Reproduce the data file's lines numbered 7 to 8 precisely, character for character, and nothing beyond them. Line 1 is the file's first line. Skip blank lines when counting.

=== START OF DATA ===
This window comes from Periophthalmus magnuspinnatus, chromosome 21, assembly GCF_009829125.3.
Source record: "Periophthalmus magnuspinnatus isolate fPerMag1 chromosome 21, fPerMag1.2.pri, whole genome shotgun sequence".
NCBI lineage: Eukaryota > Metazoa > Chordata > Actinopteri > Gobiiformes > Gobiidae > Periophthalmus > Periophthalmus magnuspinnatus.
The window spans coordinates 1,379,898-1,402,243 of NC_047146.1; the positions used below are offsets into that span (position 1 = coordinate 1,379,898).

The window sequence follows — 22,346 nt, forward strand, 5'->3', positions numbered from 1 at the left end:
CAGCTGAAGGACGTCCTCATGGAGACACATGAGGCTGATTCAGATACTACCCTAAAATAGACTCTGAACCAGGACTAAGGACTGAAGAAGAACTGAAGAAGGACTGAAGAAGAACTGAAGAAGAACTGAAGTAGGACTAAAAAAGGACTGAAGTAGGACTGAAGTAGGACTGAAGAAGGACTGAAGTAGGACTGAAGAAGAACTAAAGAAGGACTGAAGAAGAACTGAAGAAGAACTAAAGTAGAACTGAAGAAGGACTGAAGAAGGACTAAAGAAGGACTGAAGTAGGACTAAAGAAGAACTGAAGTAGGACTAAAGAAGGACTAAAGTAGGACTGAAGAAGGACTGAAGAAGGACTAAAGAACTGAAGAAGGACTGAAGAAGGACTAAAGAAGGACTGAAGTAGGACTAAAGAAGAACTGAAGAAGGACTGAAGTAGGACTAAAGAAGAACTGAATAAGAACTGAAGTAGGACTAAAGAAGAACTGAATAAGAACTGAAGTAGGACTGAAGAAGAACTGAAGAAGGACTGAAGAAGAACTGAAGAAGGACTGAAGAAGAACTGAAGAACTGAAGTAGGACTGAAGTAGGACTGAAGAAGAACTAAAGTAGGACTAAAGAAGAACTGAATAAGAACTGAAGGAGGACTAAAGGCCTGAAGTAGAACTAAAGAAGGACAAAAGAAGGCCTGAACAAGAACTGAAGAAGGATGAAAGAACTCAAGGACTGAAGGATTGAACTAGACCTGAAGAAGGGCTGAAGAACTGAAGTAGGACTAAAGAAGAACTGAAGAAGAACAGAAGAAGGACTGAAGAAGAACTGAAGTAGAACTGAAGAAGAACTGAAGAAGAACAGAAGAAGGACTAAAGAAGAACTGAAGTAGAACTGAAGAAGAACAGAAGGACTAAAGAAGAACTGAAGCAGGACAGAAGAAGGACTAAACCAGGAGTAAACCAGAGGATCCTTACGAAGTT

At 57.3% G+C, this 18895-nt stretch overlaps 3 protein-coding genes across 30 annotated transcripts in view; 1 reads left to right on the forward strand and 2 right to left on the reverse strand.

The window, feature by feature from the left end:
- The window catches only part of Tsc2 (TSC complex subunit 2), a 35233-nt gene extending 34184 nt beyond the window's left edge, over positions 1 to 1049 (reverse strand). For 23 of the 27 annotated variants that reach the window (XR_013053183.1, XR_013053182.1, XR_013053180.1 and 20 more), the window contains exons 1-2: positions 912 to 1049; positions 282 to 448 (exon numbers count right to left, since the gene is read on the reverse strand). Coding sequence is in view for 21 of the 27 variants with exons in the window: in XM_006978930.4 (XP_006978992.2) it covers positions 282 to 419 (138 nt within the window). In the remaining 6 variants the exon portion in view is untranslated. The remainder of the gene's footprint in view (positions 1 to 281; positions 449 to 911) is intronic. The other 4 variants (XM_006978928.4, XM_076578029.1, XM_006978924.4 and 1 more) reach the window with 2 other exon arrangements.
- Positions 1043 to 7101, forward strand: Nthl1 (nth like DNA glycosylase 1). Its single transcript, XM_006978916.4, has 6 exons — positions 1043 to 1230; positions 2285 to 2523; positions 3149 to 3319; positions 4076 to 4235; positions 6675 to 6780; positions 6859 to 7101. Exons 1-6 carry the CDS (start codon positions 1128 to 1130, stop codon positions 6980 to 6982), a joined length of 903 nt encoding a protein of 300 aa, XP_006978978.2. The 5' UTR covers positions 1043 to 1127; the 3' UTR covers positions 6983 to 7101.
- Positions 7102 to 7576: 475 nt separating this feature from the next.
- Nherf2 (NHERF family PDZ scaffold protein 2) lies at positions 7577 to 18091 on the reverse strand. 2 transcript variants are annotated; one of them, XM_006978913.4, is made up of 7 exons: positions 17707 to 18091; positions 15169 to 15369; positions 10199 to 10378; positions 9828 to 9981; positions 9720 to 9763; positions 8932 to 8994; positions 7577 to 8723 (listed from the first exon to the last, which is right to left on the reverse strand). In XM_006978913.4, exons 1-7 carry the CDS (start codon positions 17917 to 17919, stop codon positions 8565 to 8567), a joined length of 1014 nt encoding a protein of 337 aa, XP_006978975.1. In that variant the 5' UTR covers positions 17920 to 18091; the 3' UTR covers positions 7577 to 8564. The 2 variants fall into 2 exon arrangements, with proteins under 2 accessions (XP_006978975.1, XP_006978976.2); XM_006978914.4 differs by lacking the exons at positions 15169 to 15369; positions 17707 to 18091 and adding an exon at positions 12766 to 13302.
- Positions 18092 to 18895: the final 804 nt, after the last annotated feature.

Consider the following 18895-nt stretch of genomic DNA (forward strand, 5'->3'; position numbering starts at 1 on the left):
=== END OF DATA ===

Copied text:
At 57.3% G+C, this 18895-nt stretch overlaps 3 protein-coding genes across 30 annotated transcripts in view; 1 reads left to right on the forward strand and 2 right to left on the reverse strand.

The window, feature by feature from the left end: